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A worker with the McGruder Construction Co. uses a pnuematic hammer to break up the concrete ramp Thursday that leads up to the main entrance of the Stutsman County Courthouse. The main entrance will be torn up and new steps and a new access ramp will be poured in its place. The main entrance will be closed for the duration of the project. The public may use the entrance on the north side of the courthouse, off of Fifth Street Southeast. Chris Olson / The Sun
McGruder Construction Co. is removing the concrete steps, access ramps and portions of the sidewalk at the main entrance of the Stutsman County Courthouse. Work started this week on the project that will replace and improve the entrance with new steps, sidewalk and access ramp, as well as new entrance doors to the courthouse. The work will be completed in early October. The public may use the north entrance off of 5th Street Southeast while the work is ongoing.
North Dakota beer, brats, polka music, a Gatlin gun and a Howitzer cannon are all
Foster County’s loss is the city of LaMoure’s gain with Ian Mattice, the Foster County sheriff, resigning his post to return to LaMoure and become the city’s police chief. On Friday, Aug. 25, Mattice presented a letter of resignation to the Foster County Commission during a special meeting. Mattice said he and his family really like the city of LaMoure and he had enjoyed being LaMoure’s police chief.
The Stutsman County Park Board approved forming two committees Tue
When fuel prices increased by 10 cents a gallon last week, some people might have thought twice about their Labor Day weekend travel plans. Not Ron Lenz. Lenz, of Sutton, N.D., traveled to Deadwood, S.D., Friday for a long weekend trip before school starts at Midkota Public School Tuesday. He drove his Dodge pickup truck and said gas prices were about the same between here and Deadwood.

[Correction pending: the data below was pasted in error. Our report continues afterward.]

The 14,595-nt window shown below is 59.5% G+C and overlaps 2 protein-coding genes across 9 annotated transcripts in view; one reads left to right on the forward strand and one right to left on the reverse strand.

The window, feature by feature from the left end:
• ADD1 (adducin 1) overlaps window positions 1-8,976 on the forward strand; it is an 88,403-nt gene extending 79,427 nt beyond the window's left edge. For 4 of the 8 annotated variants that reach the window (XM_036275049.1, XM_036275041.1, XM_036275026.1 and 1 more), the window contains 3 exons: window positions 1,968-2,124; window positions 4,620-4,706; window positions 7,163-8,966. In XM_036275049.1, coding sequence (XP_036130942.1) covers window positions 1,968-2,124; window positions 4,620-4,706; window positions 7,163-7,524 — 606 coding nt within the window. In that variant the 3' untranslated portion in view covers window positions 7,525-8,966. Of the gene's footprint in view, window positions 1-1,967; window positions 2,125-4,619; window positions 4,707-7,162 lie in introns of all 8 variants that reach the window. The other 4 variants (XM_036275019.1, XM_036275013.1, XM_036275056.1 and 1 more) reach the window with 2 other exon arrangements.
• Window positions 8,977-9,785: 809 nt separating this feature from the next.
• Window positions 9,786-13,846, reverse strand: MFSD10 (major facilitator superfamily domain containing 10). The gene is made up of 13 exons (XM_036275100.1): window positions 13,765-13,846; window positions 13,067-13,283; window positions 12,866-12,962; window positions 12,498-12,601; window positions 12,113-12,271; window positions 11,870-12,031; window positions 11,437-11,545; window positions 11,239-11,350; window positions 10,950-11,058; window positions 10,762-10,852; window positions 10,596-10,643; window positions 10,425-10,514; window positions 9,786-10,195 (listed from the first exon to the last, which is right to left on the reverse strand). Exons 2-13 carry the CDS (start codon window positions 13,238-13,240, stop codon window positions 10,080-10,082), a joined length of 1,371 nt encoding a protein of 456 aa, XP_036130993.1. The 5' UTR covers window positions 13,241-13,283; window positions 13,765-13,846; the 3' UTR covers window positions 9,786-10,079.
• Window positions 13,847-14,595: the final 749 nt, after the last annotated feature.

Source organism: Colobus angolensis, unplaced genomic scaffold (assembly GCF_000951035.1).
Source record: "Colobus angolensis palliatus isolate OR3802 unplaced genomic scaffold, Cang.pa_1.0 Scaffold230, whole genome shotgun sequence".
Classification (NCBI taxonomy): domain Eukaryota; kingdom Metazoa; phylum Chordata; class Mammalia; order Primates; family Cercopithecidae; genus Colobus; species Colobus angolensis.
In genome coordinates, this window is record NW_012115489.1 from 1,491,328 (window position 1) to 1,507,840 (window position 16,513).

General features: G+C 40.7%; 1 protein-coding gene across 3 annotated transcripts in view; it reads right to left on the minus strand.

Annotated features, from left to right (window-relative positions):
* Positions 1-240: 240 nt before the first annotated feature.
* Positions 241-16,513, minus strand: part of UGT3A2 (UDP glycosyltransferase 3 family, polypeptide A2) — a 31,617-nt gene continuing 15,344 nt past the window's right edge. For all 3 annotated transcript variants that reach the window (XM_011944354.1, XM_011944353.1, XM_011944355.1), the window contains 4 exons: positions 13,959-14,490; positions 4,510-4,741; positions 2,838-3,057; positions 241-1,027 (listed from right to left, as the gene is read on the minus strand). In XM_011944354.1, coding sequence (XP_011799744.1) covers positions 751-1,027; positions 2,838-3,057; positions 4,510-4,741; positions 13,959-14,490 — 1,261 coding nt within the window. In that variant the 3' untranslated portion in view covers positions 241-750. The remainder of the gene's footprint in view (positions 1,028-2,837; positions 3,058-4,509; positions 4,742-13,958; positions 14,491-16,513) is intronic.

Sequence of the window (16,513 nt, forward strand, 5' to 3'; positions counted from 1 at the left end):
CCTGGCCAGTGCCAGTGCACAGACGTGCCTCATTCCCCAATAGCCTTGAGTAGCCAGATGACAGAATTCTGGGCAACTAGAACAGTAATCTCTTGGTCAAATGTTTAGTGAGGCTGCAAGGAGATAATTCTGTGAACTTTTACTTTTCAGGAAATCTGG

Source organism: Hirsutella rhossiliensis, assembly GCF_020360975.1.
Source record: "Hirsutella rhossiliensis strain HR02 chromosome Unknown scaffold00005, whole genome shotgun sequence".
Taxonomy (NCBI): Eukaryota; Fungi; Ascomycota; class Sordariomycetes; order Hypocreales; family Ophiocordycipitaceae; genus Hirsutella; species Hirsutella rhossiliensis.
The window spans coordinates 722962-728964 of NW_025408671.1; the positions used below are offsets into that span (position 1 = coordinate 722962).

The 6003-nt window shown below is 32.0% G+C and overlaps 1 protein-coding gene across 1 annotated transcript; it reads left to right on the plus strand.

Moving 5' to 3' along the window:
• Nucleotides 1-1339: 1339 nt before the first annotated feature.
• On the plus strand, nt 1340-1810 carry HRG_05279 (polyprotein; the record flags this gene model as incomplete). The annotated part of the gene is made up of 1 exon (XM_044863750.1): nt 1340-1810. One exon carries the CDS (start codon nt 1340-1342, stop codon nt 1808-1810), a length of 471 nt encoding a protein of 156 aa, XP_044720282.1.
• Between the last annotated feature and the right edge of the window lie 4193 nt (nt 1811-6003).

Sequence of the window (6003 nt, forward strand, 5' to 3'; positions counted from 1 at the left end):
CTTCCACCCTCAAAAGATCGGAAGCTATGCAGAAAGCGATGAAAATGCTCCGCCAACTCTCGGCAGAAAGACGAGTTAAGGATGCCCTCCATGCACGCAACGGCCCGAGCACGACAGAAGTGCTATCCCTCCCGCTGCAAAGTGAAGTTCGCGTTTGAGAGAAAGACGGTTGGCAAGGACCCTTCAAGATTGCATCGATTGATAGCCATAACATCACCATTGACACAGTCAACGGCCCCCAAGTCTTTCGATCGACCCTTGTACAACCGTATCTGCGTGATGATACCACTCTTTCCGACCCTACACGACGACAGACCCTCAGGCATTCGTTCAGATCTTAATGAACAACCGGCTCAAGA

A boat pulling three inflatable tubes glides through the waters of the Jamestown Reservoir Sunday afternoon. Chris Olson / The Sun
They arrived in small groups, the freshmen of the University of Jamestown, to see throngs of people walking through downtown Jamestown Thursday for the annual Community Block Party. With 112 vendor booths set up along both sides of 1st Avenue South offering a wide variety of free items for UJ students and community members, all of the UJ students who attended the party got to see one of the biggest events of the year in Jamestown.
The Stutsman County Sheriff’s Office did not discriminate against former employee Elizabeth Kapp when she was fired from her job as sergeant in February 2016, according to the North Dakota Department of Labor and Human Rights. Kapp filed a charge of discrimination and retaliation with the North Dakota Department of Labor and Human Rights against the sheriff’s office on Nov. 30, 2016, according to a letter of determination from the department dated Aug. 23.
Doreen Brophy, seated, worked with her nephew and the Stutsman County Parks Board to have a bench placed at the playground along the Jamestown Reservoir in honor of her brother, Duane Brophy, who died last year and was a frequent camper at the Lakeside Marina Campground. Honoring Brophy, from left, are Mike Kesler, Lakeside Marina; Karl Berg, Marlyn Bertsch, Stutsman County Parks supervisor; Dave Schwartz, Stutsman County commissioner, and Roger Parsons and Lyndon Merch, Stusman County Parks Board workers. The concrete on which the bench sits was donated by Aggregate Industries.